Brose WG. Gutlove DP. Luther RR. Bowersox SS. McGuire D. Use of intrathecal ziconotide (SNX-111), a novel, N-type, voltage-sensitive, calcium channel blocker, in the management of intractable brachial plexus avulsion pain. Clinical Journal of Pain. 13(3):256-9, 1997.
Case Summary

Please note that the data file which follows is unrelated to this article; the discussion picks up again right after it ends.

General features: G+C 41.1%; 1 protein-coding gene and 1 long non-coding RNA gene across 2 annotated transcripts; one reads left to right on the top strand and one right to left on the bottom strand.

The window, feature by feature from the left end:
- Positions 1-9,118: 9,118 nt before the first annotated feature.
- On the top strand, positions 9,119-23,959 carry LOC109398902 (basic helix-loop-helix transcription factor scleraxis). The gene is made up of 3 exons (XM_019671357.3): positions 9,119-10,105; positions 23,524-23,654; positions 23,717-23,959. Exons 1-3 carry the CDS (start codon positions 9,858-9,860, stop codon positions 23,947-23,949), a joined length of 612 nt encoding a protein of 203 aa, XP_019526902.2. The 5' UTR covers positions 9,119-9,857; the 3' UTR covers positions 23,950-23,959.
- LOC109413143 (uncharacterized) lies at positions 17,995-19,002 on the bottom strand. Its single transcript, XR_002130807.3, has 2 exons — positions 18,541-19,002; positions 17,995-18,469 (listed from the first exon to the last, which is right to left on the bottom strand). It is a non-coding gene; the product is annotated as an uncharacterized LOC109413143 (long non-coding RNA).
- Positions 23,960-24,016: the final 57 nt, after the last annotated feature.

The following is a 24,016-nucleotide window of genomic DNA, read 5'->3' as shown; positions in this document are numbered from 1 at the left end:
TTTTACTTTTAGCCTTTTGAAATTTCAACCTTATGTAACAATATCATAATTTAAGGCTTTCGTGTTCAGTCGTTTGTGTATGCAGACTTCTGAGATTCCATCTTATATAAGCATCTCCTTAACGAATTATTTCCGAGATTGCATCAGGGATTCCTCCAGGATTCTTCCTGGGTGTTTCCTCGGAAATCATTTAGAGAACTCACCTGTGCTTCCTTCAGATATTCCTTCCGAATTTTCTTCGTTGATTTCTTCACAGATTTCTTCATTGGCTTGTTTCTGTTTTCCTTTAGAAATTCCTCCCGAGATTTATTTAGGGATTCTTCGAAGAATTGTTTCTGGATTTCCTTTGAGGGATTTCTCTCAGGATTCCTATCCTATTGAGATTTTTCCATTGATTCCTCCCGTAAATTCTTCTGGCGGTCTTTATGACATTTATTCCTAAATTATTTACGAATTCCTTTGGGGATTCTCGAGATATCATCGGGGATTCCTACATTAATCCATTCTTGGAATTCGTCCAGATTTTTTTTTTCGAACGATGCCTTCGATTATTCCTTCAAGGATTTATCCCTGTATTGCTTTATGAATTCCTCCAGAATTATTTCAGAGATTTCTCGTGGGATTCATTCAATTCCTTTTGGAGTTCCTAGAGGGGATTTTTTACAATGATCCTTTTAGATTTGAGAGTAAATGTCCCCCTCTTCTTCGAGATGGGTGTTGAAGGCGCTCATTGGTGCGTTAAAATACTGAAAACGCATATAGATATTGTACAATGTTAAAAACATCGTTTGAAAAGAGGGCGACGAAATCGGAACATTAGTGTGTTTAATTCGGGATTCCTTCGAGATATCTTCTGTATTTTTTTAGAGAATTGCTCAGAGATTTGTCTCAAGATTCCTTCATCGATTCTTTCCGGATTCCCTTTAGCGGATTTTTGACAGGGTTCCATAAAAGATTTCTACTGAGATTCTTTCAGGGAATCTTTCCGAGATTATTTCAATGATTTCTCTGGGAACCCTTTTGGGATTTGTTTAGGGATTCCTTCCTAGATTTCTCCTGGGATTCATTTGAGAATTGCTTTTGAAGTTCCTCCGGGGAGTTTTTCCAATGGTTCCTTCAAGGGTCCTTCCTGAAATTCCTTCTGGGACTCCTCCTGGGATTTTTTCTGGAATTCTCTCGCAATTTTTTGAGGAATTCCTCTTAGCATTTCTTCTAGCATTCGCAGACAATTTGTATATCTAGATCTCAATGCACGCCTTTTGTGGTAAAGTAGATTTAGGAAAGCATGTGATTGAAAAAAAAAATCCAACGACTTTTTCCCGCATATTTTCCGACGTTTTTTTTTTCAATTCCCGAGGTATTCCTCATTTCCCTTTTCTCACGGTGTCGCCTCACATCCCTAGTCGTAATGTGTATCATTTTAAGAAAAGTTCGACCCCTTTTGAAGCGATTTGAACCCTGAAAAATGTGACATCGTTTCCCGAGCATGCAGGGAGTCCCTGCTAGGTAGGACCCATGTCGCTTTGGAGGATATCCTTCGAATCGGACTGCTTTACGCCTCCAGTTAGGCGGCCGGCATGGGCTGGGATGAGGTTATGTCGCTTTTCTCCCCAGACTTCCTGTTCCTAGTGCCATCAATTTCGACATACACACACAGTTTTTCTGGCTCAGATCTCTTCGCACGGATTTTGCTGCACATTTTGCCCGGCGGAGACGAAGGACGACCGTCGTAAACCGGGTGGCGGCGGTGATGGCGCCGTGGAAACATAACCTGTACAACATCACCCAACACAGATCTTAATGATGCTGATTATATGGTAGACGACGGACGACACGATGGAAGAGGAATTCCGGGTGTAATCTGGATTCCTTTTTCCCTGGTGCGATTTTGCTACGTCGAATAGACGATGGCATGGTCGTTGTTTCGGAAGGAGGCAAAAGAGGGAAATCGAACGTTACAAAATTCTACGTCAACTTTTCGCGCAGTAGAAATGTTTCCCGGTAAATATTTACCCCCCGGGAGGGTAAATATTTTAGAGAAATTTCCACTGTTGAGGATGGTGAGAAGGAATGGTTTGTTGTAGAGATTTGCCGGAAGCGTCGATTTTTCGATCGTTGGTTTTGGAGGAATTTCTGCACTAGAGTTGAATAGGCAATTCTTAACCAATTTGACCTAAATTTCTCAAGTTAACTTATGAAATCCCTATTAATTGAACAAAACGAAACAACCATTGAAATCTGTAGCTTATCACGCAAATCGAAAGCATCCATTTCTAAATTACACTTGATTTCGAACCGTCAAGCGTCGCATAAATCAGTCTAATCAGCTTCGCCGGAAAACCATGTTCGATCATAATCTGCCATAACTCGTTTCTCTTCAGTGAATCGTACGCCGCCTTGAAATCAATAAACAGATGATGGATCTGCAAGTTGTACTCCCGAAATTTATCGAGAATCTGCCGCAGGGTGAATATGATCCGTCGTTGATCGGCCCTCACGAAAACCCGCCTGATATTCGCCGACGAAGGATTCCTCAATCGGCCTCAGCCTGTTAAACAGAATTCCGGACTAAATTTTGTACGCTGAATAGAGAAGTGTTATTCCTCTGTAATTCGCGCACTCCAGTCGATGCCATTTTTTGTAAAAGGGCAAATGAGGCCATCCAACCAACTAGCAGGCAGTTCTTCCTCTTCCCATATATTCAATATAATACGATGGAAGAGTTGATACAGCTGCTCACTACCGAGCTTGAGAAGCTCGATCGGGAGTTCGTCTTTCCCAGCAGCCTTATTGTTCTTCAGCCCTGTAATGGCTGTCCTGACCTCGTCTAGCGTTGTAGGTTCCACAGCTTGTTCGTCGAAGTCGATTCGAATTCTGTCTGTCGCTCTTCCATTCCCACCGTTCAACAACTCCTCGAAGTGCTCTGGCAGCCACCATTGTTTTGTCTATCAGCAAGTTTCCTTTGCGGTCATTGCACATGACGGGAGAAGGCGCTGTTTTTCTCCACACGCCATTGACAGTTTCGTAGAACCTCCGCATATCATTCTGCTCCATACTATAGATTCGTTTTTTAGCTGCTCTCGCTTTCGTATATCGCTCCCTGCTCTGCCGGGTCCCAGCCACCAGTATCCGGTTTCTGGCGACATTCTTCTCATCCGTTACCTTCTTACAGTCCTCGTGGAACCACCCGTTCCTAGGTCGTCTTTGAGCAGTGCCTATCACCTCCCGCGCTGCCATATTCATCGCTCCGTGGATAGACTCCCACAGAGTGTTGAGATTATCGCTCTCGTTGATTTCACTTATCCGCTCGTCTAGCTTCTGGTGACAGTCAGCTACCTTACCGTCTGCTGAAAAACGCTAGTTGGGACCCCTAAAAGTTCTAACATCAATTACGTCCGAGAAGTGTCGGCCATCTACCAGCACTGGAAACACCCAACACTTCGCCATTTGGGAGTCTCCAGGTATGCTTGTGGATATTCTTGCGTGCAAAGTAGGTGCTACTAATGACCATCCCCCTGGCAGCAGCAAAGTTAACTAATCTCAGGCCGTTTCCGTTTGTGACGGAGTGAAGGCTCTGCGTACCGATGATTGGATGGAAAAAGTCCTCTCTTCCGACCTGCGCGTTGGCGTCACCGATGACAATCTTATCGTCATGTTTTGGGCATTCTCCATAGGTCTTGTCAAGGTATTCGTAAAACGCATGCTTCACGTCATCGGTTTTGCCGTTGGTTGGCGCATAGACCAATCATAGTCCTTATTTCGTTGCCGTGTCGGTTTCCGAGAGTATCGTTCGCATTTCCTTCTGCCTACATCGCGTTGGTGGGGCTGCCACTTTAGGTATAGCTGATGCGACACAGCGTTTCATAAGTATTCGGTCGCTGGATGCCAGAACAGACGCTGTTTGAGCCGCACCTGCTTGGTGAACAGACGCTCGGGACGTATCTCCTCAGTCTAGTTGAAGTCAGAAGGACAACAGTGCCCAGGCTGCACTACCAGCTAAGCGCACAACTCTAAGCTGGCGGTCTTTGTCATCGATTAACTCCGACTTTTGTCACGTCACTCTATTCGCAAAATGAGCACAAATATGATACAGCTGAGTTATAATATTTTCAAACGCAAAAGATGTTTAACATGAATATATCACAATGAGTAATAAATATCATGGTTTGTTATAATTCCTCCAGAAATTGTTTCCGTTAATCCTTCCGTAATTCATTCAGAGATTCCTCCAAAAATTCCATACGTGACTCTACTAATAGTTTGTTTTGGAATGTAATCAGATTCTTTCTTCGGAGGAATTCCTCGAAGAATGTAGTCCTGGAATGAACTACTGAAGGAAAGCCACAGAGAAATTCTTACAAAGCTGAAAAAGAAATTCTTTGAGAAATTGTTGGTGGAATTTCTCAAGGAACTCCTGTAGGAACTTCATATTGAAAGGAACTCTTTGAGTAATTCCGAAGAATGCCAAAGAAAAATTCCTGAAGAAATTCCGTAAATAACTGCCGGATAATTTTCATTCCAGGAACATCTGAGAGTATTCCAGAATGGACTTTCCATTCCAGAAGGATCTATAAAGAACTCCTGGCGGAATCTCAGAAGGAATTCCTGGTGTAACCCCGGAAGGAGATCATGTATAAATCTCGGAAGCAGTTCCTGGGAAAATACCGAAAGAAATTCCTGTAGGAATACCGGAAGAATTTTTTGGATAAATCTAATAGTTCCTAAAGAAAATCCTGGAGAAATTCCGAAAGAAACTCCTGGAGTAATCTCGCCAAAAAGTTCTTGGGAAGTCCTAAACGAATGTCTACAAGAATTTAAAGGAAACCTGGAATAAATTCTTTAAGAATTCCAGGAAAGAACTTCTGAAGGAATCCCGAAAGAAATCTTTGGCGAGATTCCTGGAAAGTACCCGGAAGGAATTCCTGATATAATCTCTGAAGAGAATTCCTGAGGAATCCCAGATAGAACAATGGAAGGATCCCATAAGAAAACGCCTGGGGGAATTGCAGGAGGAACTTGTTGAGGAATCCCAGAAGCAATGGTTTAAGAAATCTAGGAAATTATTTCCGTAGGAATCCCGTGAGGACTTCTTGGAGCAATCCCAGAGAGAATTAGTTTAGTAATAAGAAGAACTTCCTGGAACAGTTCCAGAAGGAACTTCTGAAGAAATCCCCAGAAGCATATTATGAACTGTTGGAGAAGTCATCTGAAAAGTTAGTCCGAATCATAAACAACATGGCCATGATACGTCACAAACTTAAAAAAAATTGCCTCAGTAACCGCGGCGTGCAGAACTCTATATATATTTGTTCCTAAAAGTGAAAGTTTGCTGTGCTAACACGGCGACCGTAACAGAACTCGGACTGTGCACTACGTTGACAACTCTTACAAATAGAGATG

To study the analgesic, antihyperesthesic, and anti-allodynic properties of ziconotide (SNX-111) in neuropathic pain, the authors describe a patient with refractory, severe deafferentation pain successfully treated with SNX-111 in an open-label, baseline-controlled Phase I/II trial. The patient was a 43-year-old man with intractable deafferentation pain of 23 years' duration secondary to brachial plexus avulsion. Ziconotide, the first neuron-specific, N-type, voltage-sensitive calcium channel blocker developed for clinical use, was administered by continuous, constant-rate, intrathecal infusion via an indwelling cervical catheter. The primary outcome measures were the Visual Analog Scales of Pain Intensity (VASPI) and Pain Relief (VASPR). The patient experienced complete pain relief (VASPI = 0.0 cm and VASPR = 10.0 cm) with elimination of hyperesthesia and allodynia. The authors conclude that ziconotide (SNX-111) administered intrathecally by continuous, constant-rate infusion, produced dose-dependent pain relief in a 43-year-old male patient with a 23-year history of intractable deafferentation and phantom limb pain secondary to brachial plexus avulsion and subsequent amputation. Dizziness, blurred vision, and lateral-gaze nystagmus were dose-dependent side effects that resolved with decreasing dose levels. Complete pain relief was achieved in this patient without side effects after dose adjustment. They report that ziconotide (SNX-111) is a potent analgesic, antihyperesthesic, and antiallodynic agent.